Yes. Since it is expected for active duty servicemembers to be temporarily away, the claim for exemption can be filed at any time without a penalty. However, without an annual filing, the aircraft will be assessed, a bill issued and due by the delinquent date. If you receive a bill and then file the claim, a correction to the tax roll will need to be submitted. Since the correction involves multiple offices, you will want to pay the bill to avoid any delinquent penalties, interest or liens. Once the correction is complete, you will receive a refund for any taxes paid. The Assessor’s Office has no authority to abate any penalties, interest or liens charged by the Tax Collector’s Office for delinquent taxes.
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No. As a resident of California, your boat would be subject to taxation in the county the aircraft is located. The exemption would only apply if your residency is in the other 49 States and you are temporarily stationed in California. Should you change your residency to California then the exemption would cease.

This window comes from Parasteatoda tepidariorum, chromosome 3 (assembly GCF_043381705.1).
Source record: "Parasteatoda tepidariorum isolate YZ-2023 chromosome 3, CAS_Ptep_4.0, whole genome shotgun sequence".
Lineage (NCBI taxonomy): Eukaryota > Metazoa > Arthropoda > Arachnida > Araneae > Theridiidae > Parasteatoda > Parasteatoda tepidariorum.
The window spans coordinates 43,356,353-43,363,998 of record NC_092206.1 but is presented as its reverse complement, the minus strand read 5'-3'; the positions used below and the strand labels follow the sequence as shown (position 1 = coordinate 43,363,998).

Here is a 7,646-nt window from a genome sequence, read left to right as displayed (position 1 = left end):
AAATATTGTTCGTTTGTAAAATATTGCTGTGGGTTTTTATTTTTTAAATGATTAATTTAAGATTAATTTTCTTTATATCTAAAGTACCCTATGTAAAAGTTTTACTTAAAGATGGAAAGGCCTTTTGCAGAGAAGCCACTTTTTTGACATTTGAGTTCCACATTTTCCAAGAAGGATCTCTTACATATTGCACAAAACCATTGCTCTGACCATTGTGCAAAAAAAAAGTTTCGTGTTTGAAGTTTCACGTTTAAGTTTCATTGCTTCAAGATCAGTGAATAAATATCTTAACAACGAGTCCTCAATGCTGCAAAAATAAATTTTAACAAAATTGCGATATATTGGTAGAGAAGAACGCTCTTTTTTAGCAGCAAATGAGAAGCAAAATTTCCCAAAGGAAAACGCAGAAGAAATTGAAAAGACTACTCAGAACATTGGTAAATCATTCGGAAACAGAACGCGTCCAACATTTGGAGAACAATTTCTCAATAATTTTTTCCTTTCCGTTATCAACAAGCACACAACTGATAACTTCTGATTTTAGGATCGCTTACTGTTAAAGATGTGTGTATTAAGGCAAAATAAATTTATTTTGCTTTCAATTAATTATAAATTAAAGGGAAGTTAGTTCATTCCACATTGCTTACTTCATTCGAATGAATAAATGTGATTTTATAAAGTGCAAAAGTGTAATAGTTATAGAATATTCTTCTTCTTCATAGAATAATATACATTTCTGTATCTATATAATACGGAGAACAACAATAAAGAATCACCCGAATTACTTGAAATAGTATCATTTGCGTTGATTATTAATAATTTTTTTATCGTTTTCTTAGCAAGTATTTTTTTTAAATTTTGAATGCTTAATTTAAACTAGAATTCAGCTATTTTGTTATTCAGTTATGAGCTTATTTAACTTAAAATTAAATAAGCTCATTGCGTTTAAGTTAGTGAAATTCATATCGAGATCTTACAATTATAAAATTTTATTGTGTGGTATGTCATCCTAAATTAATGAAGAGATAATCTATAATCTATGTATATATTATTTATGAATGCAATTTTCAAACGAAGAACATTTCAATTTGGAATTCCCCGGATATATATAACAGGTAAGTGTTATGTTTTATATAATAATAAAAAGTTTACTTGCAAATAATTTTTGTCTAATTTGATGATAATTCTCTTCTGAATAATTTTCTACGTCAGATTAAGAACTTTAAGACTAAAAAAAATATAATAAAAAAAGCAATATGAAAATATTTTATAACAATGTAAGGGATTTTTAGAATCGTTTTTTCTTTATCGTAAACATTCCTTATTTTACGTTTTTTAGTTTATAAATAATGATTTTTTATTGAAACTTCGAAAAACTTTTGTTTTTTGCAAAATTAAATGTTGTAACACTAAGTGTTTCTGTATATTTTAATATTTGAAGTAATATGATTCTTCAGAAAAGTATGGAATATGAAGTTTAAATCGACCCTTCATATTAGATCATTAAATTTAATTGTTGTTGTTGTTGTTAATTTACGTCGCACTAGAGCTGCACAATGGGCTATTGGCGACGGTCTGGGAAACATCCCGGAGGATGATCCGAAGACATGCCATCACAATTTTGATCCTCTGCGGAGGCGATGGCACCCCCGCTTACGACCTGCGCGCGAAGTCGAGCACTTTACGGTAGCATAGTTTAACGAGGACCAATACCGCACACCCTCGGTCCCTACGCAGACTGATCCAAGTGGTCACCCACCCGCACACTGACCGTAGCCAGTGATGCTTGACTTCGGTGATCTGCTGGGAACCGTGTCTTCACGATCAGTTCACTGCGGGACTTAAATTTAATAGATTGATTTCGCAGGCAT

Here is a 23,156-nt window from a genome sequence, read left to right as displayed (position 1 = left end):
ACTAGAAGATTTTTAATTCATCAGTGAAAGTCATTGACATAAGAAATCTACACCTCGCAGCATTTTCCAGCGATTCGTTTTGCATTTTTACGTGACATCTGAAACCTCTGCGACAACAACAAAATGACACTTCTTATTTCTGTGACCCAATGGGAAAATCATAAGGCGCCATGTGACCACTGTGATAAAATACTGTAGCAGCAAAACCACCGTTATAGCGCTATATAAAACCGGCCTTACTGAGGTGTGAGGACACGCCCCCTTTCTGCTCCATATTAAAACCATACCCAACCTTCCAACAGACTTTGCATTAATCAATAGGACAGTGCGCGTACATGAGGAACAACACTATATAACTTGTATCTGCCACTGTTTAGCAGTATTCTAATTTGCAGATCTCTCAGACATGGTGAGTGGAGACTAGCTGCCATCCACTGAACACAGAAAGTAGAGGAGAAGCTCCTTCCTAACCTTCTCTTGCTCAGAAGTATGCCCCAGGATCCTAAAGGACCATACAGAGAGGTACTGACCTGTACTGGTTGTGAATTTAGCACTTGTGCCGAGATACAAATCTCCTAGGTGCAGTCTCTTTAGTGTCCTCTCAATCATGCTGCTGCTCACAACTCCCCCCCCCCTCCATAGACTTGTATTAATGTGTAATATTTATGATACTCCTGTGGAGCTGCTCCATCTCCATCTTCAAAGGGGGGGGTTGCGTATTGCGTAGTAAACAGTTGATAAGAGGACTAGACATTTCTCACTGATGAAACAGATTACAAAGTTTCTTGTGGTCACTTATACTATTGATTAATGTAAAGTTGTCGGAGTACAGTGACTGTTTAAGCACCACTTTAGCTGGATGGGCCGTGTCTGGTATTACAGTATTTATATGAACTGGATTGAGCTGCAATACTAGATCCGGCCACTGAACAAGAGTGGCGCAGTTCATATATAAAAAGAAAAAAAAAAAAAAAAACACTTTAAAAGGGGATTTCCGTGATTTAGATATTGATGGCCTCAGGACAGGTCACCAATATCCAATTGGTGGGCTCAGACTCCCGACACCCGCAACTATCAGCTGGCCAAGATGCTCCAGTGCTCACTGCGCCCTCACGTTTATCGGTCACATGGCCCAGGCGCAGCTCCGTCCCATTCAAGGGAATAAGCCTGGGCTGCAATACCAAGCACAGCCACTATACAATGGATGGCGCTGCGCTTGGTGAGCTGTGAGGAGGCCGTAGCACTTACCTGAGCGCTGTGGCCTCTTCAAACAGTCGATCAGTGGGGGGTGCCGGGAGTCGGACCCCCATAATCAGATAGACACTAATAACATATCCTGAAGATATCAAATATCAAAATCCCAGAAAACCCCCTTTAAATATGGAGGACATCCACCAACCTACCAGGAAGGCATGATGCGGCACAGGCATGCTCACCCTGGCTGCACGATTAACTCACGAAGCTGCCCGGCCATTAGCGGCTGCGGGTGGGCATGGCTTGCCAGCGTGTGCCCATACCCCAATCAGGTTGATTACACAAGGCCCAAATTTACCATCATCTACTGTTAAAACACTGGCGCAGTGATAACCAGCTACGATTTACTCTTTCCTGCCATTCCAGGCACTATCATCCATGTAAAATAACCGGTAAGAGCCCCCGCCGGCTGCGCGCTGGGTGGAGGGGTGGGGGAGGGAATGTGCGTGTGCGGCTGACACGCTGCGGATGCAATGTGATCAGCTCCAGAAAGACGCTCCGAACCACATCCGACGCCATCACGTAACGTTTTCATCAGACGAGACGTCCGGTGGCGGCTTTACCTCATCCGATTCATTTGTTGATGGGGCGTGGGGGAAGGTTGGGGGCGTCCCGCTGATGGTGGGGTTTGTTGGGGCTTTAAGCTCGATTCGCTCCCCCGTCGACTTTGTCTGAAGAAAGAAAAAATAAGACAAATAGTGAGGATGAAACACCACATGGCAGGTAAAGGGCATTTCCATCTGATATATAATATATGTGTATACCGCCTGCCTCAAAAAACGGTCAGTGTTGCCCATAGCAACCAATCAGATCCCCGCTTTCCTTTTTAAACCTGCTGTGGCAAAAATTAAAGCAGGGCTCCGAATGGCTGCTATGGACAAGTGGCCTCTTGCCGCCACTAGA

No, you must be active duty assigned to California. Once you retire, you are no longer assigned to or required to reside in California.
No, only the servicemember would be qualified for the exemption. 66.6% of the assessed value would be exempt.